8. this article hits the nail on the head with my ex husband. His anger and jealousy were over the top. It was as if he couldn’t wait to pick a fight over anything and everything I did or didn’t do, what I said or didn’t say and how I said it . His jealousy was so repugnant, even assaulting a man in front of his wife that we just had met at a small dinner party for “flirting” with me. He couldn’t wrap his mind around the fact that he was drunk and couldn’t keep up with the remaining 5 of us in conversation. He said I should have “repelled” him! Repel what! Sorry but you can’t talk to me and therefore I must ignore you and everyone else at the table?

    His jealousy again reared it’s ugly head the night of my fathers funeral. He again got drunk( not onlywas he a narc but an alcoholic as well) and got angry because a guy I knew all the way back from jr high school showed up. A guy I never even dated! He said he had to leave as HE was hurt and disrespected , never mind I just buried my father! As he was leaving I tried to get his car keys as there was no way he should be driving ( I had to drive him that night even tough I was an emotional wreck) and I ended up over a chair falling hard on to ceramic tile flooring and left uncontainablly crying.

    He was jealous of my male coworkers and didn’t want me going out after work for drinks, even though he came home hours late drunk. He had multiple affairs with his secretary and got angry at me for finding out he bought her $700 in jewelry for her work anniversary, even though he bought it a day before her birthday which I later found out. I suffered for bringing that to his attention and he turned everything g around on me treating me like garbage.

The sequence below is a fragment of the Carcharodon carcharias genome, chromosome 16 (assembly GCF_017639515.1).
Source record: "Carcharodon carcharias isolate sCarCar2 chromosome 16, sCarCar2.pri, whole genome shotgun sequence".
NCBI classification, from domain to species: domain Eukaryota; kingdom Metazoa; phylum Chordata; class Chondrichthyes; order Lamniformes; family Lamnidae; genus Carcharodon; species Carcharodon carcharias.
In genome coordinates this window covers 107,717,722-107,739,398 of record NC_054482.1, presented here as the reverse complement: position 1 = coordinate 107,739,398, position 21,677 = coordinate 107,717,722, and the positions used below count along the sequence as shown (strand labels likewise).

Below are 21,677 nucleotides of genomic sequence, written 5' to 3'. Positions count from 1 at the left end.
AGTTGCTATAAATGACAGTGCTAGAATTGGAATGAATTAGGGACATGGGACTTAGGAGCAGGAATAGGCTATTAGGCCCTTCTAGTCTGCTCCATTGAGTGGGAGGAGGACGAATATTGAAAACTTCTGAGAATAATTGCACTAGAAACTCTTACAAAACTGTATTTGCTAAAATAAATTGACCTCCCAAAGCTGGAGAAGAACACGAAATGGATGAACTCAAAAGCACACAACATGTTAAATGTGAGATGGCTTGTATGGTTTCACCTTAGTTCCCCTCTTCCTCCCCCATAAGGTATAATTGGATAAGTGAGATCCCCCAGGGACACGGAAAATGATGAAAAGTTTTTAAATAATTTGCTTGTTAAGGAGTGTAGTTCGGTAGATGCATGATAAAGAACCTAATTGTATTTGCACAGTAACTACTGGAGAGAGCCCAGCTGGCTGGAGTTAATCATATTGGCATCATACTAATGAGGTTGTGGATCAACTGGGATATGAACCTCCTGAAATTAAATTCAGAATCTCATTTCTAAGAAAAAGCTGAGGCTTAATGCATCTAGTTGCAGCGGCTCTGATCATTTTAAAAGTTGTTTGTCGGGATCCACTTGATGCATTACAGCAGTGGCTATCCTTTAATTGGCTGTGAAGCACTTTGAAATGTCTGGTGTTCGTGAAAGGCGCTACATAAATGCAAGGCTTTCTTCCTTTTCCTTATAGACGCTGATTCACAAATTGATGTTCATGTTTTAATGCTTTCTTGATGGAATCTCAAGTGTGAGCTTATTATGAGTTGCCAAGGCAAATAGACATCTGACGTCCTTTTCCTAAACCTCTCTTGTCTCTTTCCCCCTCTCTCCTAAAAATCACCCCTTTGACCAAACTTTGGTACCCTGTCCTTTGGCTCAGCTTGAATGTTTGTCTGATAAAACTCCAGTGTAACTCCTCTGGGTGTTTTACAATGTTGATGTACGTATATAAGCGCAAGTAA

I put up with a lot of the silent treatments and rage attacks and “you don’t put me number one” BS that I can’t even keep track of and other garbage.

    It wore me down….almost lost myself in process. I left after my fathers incident.

    Since then has had a few Dui’s, tried to hook up with his secretary again, didn’t work out yet she still works for him ( he has his own law practice) has lost business due to all of his drinking garbage, let alone fines and court costs…..and has a blow and go in his car. All of this and he still denies mistreatment of me , his other ex’s and his children. He denies that he has problem as well… He doesn’t have a drinking problem… He has a drinking and driving problem as he puts it! So he thinks he will just drink at home and take taxi’s and have his se restart and everyone else pick him up from drinking establishments and parties when he drinks! Goody for them! I used to call it Driving Miss Daisy and I was sick of it… But he thought that was mine and everyone else’s job to accommodate him… And thought nothing about how it interrupted our sleep or lives. But hey, his time was more valuable as he would always tell me with his superior and demeaning attitude.